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LWN.net is a comprehensive source of news and opinions from and about the Linux community. This is the main LWN.net feed, listing all articles which are posted to the site front page.
Updated: 6 min 48 sec ago

[$] New features in the fish shell

10 hours 11 min ago
Fish (the "friendly interactive shell") has the explicit goal of being more user-friendly than other shells. It features a modern command-line interface with syntax highlighting, tab completion, and auto-suggestions out of the box (all with no configuration required). Unlike many of its competitors, it doesn't care about being POSIX-compliant but attempts to blaze its own path. Since our last look at the project, way back in 2013, it has seen lots of new releases with features, bug fixes, and refinements aimed at appealing to a wide range of users. Some of the biggest additions landed in the 3.0 release, but we will also describe some other notable changes from version 2.1 up through latest version.

Security updates for Tuesday

12 hours 58 min ago
Security updates have been issued by Debian (firefox-esr and mediawiki), openSUSE (firefox, libqt5-qtbase, and rubygem-actionpack-5_1), Red Hat (qemu-kvm, qemu-kvm-ma, and virt:rhel), SUSE (dpdk, firefox, and go1.15), and Ubuntu (dpdk, imagemagick, italc, libpgf, libuv1, pam-python, squid3, ssvnc, and teeworlds).

[$] Mercurial planning to transition away from SHA-1

Monday 28th of September 2020 04:04:03 PM
Recently, the Mercurial project has been discussing its plans to migrate away from the compromised SHA-1 hashing algorithm in favor of a more secure alternative. So far, the discussion is in the planning stages of algorithm selection and migration strategy, with a general transition plan for users. The project, for the moment, is favoring the BLAKE2 hashing algorithm.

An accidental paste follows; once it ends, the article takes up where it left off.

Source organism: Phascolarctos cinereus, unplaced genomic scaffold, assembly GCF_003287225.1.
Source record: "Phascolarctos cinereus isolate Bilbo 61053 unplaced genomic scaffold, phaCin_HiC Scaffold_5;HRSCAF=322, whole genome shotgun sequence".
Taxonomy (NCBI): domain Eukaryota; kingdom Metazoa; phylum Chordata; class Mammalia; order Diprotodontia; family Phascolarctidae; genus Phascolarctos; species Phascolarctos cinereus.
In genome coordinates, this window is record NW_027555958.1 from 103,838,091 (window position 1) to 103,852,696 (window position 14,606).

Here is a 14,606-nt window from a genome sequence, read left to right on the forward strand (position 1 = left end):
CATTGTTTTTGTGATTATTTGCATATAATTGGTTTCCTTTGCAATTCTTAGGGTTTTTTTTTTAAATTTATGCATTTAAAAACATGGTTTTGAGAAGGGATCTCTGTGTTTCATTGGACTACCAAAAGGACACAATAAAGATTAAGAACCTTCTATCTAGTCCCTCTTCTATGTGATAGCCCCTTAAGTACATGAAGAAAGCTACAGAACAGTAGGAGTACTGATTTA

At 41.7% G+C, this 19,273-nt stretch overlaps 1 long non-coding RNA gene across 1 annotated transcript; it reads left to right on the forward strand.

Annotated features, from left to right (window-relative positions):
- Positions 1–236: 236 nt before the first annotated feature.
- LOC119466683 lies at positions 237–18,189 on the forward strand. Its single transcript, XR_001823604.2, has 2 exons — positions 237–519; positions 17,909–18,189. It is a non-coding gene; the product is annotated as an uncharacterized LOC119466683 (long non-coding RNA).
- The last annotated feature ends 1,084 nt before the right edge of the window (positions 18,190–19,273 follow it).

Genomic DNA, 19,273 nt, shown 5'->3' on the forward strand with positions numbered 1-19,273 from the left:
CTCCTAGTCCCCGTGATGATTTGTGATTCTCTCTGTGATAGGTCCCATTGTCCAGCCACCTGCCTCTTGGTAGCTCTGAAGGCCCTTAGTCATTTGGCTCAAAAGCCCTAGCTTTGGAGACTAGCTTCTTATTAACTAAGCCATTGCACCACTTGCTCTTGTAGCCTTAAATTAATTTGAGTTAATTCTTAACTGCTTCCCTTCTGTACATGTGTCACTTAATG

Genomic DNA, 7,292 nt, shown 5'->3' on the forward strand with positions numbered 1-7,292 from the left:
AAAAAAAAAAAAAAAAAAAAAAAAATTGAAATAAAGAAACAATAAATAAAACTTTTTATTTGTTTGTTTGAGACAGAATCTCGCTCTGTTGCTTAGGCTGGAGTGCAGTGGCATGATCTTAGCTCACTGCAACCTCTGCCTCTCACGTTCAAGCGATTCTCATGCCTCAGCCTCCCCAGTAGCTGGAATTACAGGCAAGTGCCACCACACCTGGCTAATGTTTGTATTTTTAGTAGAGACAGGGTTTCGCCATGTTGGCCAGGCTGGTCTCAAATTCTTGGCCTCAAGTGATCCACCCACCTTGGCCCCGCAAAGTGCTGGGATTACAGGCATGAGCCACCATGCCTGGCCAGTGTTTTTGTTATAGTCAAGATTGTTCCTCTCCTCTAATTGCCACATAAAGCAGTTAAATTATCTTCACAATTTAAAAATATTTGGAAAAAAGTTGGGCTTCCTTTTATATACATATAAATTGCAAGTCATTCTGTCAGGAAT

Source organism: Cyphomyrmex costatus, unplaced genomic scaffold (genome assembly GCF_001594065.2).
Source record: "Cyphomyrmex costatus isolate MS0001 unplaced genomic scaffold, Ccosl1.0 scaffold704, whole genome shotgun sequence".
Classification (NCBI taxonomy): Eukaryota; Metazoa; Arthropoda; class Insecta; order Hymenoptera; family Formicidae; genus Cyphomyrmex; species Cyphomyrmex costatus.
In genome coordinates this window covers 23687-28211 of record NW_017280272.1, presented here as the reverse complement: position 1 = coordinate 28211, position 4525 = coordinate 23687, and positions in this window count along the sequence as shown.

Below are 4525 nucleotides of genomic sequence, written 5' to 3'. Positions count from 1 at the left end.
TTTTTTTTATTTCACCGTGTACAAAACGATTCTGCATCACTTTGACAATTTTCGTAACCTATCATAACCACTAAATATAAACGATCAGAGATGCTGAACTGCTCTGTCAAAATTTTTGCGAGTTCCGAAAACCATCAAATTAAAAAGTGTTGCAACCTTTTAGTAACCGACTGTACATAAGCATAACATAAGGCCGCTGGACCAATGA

OpenSSH 8.4 released

Monday 28th of September 2020 03:44:41 PM
OpenSSH 8.4 is out. The SHA-1 algorithm is deprecated and the "ssh-rsa" public key signature algorithm will be disabled by default "in a near-future release." They note that it is possible to perform chosen-prefix attacks against the SHA-1 algorithm for less than USD$50K.

Security updates for Monday

Monday 28th of September 2020 02:51:23 PM
Security updates have been issued by Debian (curl, libdbi-perl, linux-4.19, lua5.3, mediawiki, nfdump, openssl1.0, qt4-x11, qtbase-opensource-src, ruby-gon, and yaws), Fedora (f2fs-tools, grub2, libxml2, perl-DBI, singularity, xawtv, and xen), Mageia (cifs-utils, kio-extras, libproxy, mbedtls, nodejs, novnc, and pdns), openSUSE (bcm43xx-firmware, chromium, conmon, fuse-overlayfs, libcontainers-common, podman, firefox, libqt4, libqt5-qtbase, openldap2, ovmf, pdns, rubygem-actionpack-5_1, and tiff), SUSE (firefox, go1.14, ImageMagick, and libqt5-qtbase), and Ubuntu (firefox, gnuplot, libquicktime, miniupnpd, ruby-sanitize, and sudo).

Kernel prepatch 5.9-rc7

Sunday 27th of September 2020 10:32:49 PM
The 5.9-rc7 kernel prepatch is out for testing. "But while I do now know of any remaining gating issues any more, the fixes came in fairly late. So unless I feel insanely optimistic and/or a burning bush tells me that everything is bug-free, my plan right now is that I'll do another rc next Sunday rather than the final 5.9 release. And btw, please no more burning bushes. We're kind of sensitive about those on the West coast right now."

A small set of stable kernels